"You were horrible tonight," said LaValliere with a grin. "Just horrible."
Van Slyke smiled weakly and said, "I had a good last at bat."
"What?" asked the catcher, remembering the pop-up to second.
"I put the ball in play," said Van Slyke. That was an achievement against Fernandez, just as it was against righthander Darling in Sunday's game. The Pirates actually got on the board in the first inning—their first run at Shea in 38 consecutive innings—on two singles and a fielder's choice, but that was all they could squeeze out of Darling, who scattered six hits and got the requisite big swing in the bottom of the first. After Pirate starter Walk gave up a walk to Dave Magadan, Mets rightfielder Darryl Strawberry blasted a belt-high strike some 400 feet over the right centerfield fence. Final score: 2-1.
On Monday night, the Pirates' bats finally came awake. They picked apart a shaky Gooden and exploded for seven runs on 16 hits, including homers by LaValliere and Van Slyke. Meanwhile, the Mets filled their one-homer-per-game quota with a two-run shot to left by Strawberry, his 28th of the year. But they failed to take advantage of several opportunities to catch the Pirates.
The Mets have been comatose at the plate for so many weeks now that their pitchers have almost come to accept it. When the hitters hand them a run, they steal away with it like a dog protecting a bone. After Strawberry hit his two-run shot on Sunday, Darling said he just knew that the Mets were finished scoring and that he would have to make do with what Straw had given him. "You don't make many mistakes," said Darling. "You can't."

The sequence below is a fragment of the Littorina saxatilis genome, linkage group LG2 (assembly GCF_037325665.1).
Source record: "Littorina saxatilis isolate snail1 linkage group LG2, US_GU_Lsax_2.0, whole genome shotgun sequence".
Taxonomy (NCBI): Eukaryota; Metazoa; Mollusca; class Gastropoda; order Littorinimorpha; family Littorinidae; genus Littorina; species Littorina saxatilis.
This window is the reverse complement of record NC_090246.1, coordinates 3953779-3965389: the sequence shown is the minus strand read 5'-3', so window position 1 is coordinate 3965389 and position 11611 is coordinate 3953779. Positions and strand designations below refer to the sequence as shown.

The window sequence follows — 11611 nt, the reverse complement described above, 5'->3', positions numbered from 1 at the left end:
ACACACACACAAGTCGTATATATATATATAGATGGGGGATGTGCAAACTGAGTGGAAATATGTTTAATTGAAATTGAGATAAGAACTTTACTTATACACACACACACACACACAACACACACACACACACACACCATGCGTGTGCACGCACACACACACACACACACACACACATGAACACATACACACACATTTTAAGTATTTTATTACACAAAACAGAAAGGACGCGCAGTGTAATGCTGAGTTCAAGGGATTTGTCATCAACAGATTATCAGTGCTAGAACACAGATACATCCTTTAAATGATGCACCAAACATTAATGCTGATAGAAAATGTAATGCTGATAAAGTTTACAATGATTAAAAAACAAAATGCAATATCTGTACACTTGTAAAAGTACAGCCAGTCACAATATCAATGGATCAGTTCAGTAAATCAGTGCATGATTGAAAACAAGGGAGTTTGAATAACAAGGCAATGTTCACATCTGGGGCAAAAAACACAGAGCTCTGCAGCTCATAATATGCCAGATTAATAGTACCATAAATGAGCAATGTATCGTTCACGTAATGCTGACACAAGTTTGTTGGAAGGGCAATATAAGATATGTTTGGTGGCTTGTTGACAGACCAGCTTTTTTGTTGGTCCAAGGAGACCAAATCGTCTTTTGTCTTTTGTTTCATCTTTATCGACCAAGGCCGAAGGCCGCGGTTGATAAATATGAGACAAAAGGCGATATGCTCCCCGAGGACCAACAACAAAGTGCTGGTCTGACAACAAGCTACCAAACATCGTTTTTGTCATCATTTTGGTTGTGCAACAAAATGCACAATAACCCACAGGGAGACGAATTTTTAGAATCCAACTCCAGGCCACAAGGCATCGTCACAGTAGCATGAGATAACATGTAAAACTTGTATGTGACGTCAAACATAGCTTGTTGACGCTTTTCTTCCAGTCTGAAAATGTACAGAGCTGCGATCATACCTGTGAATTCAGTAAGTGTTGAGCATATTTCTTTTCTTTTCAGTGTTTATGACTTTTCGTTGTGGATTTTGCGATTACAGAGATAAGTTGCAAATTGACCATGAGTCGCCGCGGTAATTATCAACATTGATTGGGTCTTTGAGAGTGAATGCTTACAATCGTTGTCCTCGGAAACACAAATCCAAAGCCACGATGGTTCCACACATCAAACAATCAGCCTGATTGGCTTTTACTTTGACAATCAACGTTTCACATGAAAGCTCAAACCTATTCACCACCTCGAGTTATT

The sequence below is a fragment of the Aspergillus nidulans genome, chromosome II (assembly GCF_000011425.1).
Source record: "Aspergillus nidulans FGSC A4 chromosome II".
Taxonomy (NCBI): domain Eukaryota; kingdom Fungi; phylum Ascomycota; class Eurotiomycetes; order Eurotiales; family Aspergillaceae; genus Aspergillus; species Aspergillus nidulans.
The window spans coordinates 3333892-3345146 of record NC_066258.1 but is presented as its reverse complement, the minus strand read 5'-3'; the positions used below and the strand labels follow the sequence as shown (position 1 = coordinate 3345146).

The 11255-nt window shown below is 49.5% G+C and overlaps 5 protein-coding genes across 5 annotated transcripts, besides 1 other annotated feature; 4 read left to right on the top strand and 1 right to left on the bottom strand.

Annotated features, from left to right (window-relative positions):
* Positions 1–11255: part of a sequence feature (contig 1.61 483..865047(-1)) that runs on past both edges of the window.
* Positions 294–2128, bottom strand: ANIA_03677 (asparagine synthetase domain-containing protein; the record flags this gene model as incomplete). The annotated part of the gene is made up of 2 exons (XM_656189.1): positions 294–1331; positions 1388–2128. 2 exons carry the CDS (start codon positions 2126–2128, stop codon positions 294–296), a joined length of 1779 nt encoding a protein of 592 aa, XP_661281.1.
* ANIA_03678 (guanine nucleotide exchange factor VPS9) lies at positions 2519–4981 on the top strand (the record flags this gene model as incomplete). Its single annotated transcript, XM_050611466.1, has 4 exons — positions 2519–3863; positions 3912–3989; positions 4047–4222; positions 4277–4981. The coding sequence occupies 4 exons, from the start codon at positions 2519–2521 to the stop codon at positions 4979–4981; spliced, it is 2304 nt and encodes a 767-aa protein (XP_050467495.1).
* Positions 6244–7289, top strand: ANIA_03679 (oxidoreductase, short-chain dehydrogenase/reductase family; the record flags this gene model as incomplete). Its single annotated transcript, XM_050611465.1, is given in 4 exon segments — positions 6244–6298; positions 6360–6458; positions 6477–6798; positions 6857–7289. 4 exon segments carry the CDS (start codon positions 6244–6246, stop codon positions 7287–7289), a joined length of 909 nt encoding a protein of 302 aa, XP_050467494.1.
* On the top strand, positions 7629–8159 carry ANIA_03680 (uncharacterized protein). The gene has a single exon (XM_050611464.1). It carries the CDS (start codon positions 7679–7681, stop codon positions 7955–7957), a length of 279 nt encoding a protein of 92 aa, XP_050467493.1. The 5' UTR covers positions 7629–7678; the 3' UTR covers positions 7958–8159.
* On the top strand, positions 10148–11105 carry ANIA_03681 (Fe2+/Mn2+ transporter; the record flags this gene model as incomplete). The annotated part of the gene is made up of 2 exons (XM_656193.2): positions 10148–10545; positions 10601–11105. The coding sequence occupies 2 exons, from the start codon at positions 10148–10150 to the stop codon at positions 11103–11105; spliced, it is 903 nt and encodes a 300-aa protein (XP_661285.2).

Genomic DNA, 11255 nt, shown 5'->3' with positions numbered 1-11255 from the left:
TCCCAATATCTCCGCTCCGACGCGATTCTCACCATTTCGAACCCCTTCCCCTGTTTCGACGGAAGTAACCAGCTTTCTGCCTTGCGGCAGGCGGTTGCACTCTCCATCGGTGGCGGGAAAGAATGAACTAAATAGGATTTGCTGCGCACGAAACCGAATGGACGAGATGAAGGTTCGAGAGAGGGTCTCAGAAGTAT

One basic flaw in the Mets is their palpable lack of emotion, their lifeless-ness. Except for the pitching staff, they are generally dull, uninspired and...well, boring. They miss the drive that former Mets Ray Knight and Kevin Mitchell provided in their championship season two years ago, not to mention the intensity and passion that Hernandez brings to the field.
Is anybody having fun out there? Outfielder Mookie Wilson has been playing as if he has lost interest in the game. Magadan has hit well in Hernandez's absence, but he doesn't have the skill or instinct to play first base on a major league level. Strawberry still plays the outfield with maddening nonchalance. The team is laid-back nearly to the point of lying down.
Take Kevin McReynolds. During spring training, outfielder Lenny Dykstra put a dead fish in the pant leg of McReynolds's uniform while it was hanging in his locker, then waited for the reaction. McReynolds simply picked up his pants, found the fish, removed it, dropped it in the trash and calmly finished dressing. That was it. Nothing more.